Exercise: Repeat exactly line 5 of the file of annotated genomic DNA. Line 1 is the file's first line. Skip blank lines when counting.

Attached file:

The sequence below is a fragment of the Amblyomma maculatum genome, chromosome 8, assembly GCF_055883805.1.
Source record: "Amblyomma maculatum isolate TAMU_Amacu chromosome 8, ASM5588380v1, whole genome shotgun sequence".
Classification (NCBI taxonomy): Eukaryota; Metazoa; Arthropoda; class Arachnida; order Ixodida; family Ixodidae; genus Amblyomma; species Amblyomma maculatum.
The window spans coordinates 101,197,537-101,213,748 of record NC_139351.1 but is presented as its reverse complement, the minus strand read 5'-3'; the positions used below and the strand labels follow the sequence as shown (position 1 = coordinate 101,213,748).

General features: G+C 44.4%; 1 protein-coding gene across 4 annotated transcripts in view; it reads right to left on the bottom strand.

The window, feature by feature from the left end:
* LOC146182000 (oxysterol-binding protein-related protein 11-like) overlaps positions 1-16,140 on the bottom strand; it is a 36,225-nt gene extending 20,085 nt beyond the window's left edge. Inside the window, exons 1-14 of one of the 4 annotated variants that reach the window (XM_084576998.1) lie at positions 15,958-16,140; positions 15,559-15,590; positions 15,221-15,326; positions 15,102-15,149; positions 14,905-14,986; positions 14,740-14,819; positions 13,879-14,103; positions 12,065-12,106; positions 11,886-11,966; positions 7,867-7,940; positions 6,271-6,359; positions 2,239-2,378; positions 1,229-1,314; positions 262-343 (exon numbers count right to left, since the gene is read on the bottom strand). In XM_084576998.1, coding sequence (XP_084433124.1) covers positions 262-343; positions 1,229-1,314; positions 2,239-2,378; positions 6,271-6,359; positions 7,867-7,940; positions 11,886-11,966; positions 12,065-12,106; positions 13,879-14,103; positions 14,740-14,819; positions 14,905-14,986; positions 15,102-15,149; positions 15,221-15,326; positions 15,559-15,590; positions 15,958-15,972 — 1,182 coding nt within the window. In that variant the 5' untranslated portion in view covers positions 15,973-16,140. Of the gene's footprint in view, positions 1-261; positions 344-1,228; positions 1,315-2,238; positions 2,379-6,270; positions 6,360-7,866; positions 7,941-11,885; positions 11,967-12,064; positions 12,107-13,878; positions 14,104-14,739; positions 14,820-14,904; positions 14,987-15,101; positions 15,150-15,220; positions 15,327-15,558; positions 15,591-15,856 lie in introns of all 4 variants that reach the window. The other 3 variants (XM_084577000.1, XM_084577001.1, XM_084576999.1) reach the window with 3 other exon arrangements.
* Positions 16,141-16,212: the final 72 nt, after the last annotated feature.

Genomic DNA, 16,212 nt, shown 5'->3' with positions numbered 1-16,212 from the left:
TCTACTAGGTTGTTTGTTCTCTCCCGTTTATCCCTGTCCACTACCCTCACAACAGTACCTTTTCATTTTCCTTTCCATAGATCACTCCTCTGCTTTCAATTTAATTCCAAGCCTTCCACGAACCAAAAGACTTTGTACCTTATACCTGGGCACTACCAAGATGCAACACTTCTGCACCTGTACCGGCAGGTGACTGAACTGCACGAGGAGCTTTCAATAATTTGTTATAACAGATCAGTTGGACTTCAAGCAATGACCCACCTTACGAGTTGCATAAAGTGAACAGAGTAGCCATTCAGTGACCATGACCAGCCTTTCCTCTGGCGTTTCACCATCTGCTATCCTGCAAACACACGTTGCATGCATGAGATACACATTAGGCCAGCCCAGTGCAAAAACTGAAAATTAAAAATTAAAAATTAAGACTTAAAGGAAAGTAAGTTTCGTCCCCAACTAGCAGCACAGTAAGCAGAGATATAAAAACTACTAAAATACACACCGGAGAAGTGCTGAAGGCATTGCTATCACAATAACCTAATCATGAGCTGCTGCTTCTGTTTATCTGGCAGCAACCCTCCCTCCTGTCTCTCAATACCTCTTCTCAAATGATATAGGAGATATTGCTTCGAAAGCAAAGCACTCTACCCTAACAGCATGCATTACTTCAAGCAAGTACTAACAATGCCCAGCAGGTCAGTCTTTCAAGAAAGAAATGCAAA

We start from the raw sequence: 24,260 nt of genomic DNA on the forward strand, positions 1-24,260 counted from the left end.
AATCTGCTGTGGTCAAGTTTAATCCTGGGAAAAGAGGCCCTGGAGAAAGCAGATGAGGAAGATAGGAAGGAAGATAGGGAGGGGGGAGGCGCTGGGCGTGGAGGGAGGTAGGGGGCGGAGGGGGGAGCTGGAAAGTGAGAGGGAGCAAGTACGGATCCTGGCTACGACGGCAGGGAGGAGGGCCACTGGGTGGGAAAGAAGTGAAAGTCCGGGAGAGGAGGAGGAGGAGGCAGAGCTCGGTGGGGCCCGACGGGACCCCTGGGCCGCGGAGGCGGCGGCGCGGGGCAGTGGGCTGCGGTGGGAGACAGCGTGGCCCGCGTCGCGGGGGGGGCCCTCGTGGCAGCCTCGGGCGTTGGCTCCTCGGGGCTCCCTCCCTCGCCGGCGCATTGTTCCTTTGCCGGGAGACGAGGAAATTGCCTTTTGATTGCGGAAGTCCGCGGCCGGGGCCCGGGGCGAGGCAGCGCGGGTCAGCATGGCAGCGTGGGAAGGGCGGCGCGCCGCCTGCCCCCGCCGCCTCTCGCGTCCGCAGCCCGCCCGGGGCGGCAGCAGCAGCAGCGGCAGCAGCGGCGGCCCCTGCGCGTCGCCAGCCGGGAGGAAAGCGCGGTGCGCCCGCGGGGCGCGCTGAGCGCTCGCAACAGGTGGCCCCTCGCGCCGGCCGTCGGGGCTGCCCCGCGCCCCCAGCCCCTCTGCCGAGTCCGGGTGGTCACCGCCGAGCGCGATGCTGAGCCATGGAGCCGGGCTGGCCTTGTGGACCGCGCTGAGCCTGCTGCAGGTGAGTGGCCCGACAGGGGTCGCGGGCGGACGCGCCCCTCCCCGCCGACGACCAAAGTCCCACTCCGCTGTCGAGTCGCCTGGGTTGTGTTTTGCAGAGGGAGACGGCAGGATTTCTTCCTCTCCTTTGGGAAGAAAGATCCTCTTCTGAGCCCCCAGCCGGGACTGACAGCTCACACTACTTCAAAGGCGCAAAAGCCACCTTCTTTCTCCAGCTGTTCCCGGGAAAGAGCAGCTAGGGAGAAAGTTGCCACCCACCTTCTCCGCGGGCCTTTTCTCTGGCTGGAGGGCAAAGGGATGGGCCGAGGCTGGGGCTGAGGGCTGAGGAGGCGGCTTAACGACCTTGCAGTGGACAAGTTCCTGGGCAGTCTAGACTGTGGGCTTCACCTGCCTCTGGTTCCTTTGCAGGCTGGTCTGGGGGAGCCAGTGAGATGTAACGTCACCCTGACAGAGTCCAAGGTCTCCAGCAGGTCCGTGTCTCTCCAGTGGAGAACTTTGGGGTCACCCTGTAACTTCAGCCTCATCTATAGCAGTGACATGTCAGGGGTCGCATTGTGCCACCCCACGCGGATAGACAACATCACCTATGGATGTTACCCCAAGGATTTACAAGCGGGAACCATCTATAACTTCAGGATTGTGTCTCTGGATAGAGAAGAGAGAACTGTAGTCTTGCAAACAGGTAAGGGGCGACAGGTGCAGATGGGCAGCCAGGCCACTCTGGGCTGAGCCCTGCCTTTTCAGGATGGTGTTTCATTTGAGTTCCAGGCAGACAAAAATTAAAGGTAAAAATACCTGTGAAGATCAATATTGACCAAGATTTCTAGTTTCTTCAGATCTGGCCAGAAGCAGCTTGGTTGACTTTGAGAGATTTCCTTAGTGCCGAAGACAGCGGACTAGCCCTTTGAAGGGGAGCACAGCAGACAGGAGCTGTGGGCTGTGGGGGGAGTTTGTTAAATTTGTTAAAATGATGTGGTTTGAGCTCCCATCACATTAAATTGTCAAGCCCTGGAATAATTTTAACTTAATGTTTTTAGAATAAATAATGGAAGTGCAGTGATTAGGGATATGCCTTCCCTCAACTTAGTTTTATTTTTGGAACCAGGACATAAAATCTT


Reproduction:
General features: G+C 44.4%; 1 protein-coding gene across 4 annotated transcripts in view; it reads right to left on the bottom strand.